Advanced Math/Science Research Update
by Dr. April Burch, Director of the AMSR program
January 15, 2013
Since our last update, Berkshire School hosted student researchers from Belmont Hill, and all-boys prep school outside of Boston, for a 1-day mini-symposium on Student Biomedical Research. The goal was to foster collaboration, communication and community outreach with our students. AMSR students Liza Bernstein '13, Sissi Wang '13, Lars Robinson '13, Elsie Guevara '13, Ernest Yue '13, and Nate MacKenzie '14, gave short talks about their work in the new Bellas/Dixon Math and Science lecture hall. The talks were followed up by break-out sessions where Belmont Hill students described their research projects and students discussed commonalities between the projects and future goals.
The second semester of AMSR started with some terrific news. The AMSR program was awarded a grant from The Chinchester Dupont Foundation for the purchase of an EVOS fluorescence microscope. This piece of equipment will expand the types of experiments and analyses that can be done by AMSR students this and future years. The microscope should arrive shortly, and Dr. Burch has invited everyone to stop in for a look next time they are on campus.
One new, exciting project that is underway in the winter season of AMSR in the afternoons is being spearheaded by Elif Kesaf '14. Elif is from Turkey and seeks to identify novel viruses of non-pathogenic strains of Legionella bacterium from travertines in Pamukkale. In collaboration with Dr. Sunny Shin at the Perlman School of Medicine at the University of Pennsylvania, she will be working to isolate viruses of this bacterium with the hope of identifying new agents to combat Legionnaires' disease caused by a pathogenic form of Legionella.
Look for more news from Dr. Burch in the next issue!
Aviation Science tours Bradley
Students in the Aviation Science program went on a field trip to Bradley
International Airport recently. In class, among many aspects of
aviation, students learn about Air Traffic Control: how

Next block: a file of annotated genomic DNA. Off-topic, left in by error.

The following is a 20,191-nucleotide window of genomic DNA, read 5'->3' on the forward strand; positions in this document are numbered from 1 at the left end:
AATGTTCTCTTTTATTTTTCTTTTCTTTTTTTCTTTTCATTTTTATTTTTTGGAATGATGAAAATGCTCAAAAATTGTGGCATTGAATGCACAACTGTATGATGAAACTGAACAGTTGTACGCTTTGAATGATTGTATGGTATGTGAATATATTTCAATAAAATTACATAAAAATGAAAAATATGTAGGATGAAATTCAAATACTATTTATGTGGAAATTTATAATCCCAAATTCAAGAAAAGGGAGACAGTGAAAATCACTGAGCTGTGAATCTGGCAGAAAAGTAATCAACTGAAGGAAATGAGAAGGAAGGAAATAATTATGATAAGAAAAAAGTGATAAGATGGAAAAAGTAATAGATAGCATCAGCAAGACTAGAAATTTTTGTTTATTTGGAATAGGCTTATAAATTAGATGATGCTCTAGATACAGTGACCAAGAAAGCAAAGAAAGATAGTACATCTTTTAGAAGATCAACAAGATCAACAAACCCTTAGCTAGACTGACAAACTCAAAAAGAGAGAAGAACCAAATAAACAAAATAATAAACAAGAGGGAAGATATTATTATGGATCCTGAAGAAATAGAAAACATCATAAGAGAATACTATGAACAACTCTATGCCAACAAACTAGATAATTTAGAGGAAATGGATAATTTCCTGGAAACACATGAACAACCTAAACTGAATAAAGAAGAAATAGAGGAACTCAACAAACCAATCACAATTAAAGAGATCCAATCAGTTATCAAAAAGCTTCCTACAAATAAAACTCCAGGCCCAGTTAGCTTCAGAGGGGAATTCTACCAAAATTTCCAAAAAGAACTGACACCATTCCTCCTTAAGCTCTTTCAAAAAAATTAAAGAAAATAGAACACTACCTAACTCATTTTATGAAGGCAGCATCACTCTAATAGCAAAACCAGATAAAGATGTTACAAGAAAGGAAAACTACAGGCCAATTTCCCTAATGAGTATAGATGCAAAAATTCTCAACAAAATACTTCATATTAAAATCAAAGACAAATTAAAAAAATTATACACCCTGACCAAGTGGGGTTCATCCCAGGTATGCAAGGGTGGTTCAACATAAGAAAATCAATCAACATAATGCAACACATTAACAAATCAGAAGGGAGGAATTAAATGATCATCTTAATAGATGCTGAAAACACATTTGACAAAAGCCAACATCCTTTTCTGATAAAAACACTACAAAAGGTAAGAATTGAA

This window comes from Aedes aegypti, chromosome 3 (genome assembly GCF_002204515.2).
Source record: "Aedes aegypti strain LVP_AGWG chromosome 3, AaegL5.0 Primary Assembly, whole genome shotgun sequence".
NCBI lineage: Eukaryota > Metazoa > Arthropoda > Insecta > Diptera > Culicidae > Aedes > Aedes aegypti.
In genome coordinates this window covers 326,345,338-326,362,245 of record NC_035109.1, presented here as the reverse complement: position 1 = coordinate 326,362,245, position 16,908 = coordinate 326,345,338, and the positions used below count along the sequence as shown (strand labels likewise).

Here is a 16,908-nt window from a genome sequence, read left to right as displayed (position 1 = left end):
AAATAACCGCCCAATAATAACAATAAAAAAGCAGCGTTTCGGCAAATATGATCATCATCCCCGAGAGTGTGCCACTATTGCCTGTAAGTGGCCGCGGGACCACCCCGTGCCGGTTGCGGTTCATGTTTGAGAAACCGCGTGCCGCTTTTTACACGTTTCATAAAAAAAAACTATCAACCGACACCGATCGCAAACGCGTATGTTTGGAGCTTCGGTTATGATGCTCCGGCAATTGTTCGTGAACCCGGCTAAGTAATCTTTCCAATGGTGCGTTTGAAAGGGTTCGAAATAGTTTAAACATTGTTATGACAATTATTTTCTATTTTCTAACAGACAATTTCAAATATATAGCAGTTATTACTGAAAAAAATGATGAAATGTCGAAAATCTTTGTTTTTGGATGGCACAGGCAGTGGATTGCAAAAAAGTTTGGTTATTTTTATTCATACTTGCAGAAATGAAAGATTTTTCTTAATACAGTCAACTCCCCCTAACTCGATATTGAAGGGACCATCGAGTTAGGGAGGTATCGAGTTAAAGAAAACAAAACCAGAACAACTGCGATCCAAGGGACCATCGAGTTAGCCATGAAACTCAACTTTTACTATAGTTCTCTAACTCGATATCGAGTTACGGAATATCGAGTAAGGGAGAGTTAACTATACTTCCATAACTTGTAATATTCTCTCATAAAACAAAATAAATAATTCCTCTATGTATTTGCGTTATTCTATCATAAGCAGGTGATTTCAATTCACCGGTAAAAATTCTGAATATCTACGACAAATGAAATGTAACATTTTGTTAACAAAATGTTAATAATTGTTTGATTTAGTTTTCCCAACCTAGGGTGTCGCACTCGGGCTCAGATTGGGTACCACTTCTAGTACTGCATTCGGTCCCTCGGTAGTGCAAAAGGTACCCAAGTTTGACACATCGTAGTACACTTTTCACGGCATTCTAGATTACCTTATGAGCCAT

it works and how pilots interact daily with controllers all over the country.
This was a great opportunity to actually visit an air traffic control facility
at a busy airport to see controllers in action from right behind their
chairs. Our visit included both a tour of the tower at Bradley to see
ground and clearance delivery operations, and TRACON (Radar Approach
Control) to see controllers working aircraft anywhere within Bradley's
airspace, an approximate 50 to 100 mile radius below 10,000 feet. It was
a darkened room with several controllers each responsible for a
"sector" and communicating with several airplanes in transit through
their airspace. As student pilots, the Berkshire students were able to
get the required security clearance to be able to observe these operations first
hand. All of the controllers we met were friendly and helpful in
explaining their work to us and answering our many questions. And no...
we didn't ask if they had been doing any sleeping on the job lately.
After the tower and TRACON visits we crossed over to the other side of the field to TACAIR - one of the two executive terminals on the field at Bradley. Several corporate jets are hangared there and we were fortunate to be able to go inside and explore both the cabin and cockpit of a Bomardier Challenger Jet; the one we toured was valued at $14 million and is the younger brother to one of their production models that sells for a around $50 million. The students saw a lot of possibilities for their futures as pilots and/or owners of airplanes like this! We also saw the area at TACAIR where UConn teams board their charters for away games; the area is adorned with UConn insignias and memorabilia.
Theo Friedman ’11 appreciated the potential for a real world application for his Berkshire course work. “The trip to Bradley was a great opportunity. It was a privilege to learn and see how a control tower and radar facilities work. The insight into how the aviation world works was an inspiration and motivated me to continue with my studies.”
-- Michael Lee, Aviation Science teacher